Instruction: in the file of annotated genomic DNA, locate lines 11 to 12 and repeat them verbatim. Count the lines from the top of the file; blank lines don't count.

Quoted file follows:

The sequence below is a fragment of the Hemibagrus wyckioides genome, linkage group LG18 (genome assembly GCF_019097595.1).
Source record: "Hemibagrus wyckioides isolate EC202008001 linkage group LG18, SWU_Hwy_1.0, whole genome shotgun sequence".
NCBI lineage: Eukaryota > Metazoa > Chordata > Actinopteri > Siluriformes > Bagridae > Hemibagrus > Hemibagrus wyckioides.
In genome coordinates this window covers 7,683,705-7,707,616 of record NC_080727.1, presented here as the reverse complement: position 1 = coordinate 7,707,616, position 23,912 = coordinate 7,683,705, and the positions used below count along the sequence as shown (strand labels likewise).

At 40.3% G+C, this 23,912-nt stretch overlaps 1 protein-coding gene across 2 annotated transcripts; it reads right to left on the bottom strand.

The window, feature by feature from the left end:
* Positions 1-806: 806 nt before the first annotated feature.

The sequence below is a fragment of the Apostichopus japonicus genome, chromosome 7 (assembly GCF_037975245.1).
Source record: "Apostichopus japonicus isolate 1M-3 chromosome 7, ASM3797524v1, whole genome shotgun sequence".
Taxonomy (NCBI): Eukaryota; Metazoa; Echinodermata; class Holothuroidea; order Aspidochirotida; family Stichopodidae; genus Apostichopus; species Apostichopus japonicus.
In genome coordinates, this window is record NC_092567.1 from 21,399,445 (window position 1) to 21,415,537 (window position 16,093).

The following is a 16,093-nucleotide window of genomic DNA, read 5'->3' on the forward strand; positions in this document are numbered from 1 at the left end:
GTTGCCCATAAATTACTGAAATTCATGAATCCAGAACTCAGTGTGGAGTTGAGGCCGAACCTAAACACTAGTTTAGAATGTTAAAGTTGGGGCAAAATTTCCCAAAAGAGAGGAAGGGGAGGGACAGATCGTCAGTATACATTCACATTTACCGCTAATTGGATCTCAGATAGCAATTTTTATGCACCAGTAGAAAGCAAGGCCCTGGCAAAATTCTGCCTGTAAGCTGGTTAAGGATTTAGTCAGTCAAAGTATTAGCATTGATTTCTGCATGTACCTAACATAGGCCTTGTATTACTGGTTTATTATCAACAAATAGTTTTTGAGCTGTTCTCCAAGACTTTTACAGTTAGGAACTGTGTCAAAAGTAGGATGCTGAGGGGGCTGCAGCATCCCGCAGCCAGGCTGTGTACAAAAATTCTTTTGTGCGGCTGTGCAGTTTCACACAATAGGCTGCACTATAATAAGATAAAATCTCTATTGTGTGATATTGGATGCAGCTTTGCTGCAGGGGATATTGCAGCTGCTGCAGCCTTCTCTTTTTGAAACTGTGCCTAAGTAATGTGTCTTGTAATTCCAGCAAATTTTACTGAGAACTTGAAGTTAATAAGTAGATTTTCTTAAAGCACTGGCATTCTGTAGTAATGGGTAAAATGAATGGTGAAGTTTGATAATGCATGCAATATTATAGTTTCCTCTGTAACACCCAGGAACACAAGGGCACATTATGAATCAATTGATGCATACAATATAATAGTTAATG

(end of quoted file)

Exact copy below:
In genome coordinates, this window is record NC_092567.1 from 21,399,445 (window position 1) to 21,415,537 (window position 16,093).

The following is a 16,093-nucleotide window of genomic DNA, read 5'->3' on the forward strand; positions in this document are numbered from 1 at the left end: